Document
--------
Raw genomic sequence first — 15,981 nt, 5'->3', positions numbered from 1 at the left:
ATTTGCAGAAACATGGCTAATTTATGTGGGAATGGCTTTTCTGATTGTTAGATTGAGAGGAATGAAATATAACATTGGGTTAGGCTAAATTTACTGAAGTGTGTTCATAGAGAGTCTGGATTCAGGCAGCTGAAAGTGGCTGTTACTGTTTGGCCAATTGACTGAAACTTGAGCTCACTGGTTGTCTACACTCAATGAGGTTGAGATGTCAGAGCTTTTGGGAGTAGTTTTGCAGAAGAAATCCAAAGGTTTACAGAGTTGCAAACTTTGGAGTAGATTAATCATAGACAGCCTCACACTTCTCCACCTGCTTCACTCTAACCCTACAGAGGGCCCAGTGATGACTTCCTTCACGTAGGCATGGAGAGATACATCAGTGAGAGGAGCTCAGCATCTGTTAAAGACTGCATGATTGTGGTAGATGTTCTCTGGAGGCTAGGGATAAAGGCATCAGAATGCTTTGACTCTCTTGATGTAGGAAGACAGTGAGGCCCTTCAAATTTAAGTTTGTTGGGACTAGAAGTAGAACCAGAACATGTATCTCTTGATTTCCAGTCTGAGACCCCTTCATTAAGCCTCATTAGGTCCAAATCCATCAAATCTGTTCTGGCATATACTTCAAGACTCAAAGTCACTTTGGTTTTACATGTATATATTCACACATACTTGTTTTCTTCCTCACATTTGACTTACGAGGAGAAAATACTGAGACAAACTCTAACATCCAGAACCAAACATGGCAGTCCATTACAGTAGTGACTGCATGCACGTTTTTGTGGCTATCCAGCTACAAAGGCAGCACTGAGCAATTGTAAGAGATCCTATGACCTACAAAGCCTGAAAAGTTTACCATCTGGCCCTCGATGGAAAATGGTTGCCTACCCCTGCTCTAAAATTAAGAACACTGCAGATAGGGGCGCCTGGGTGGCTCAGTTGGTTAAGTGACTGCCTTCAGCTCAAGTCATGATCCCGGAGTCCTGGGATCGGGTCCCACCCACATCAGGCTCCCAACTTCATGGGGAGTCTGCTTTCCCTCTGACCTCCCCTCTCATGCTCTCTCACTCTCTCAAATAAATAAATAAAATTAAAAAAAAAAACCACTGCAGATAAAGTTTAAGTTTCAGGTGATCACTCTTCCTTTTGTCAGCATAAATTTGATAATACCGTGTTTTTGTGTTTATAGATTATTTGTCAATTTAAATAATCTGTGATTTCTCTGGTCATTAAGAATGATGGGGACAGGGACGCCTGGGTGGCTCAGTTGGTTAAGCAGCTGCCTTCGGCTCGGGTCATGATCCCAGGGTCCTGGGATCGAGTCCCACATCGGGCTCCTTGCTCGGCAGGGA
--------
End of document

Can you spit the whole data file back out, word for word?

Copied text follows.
Raw genomic sequence first — 15,981 nt, 5'->3', positions numbered from 1 at the left:
ATTTGCAGAAACATGGCTAATTTATGTGGGAATGGCTTTTCTGATTGTTAGATTGAGAGGAATGAAATATAACATTGGGTTAGGCTAAATTTACTGAAGTGTGTTCATAGAGAGTCTGGATTCAGGCAGCTGAAAGTGGCTGTTACTGTTTGGCCAATTGACTGAAACTTGAGCTCACTGGTTGTCTACACTCAATGAGGTTGAGATGTCAGAGCTTTTGGGAGTAGTTTTGCAGAAGAAATCCAAAGGTTTACAGAGTTGCAAACTTTGGAGTAGATTAATCATAGACAGCCTCACACTTCTCCACCTGCTTCACTCTAACCCTACAGAGGGCCCAGTGATGACTTCCTTCACGTAGGCATGGAGAGATACATCAGTGAGAGGAGCTCAGCATCTGTTAAAGACTGCATGATTGTGGTAGATGTTCTCTGGAGGCTAGGGATAAAGGCATCAGAATGCTTTGACTCTCTTGATGTAGGAAGACAGTGAGGCCCTTCAAATTTAAGTTTGTTGGGACTAGAAGTAGAACCAGAACATGTATCTCTTGATTTCCAGTCTGAGACCCCTTCATTAAGCCTCATTAGGTCCAAATCCATCAAATCTGTTCTGGCATATACTTCAAGACTCAAAGTCACTTTGGTTTTACATGTATATATTCACACATACTTGTTTTCTTCCTCACATTTGACTTACGAGGAGAAAATACTGAGACAAACTCTAACATCCAGAACCAAACATGGCAGTCCATTACAGTAGTGACTGCATGCACGTTTTTGTGGCTATCCAGCTACAAAGGCAGCACTGAGCAATTGTAAGAGATCCTATGACCTACAAAGCCTGAAAAGTTTACCATCTGGCCCTCGATGGAAAATGGTTGCCTACCCCTGCTCTAAAATTAAGAACACTGCAGATAGGGGCGCCTGGGTGGCTCAGTTGGTTAAGTGACTGCCTTCAGCTCAAGTCATGATCCCGGAGTCCTGGGATCGGGTCCCACCCACATCAGGCTCCCAACTTCATGGGGAGTCTGCTTTCCCTCTGACCTCCCCTCTCATGCTCTCTCACTCTCTCAAATAAATAAATAAAATTAAAAAAAAAAACCACTGCAGATAAAGTTTAAGTTTCAGGTGATCACTCTTCCTTTTGTCAGCATAAATTTGATAATACCGTGTTTTTGTGTTTATAGATTATTTGTCAATTTAAATAATCTGTGATTTCTCTGGTCATTAAGAATGATGGGGACAGGGACGCCTGGGTGGCTCAGTTGGTTAAGCAGCTGCCTTCGGCTCGGGTCATGATCCCAGGGTCCTGGGATCGAGTCCCACATCGGGCTCCTTGCTCGGCAGGGA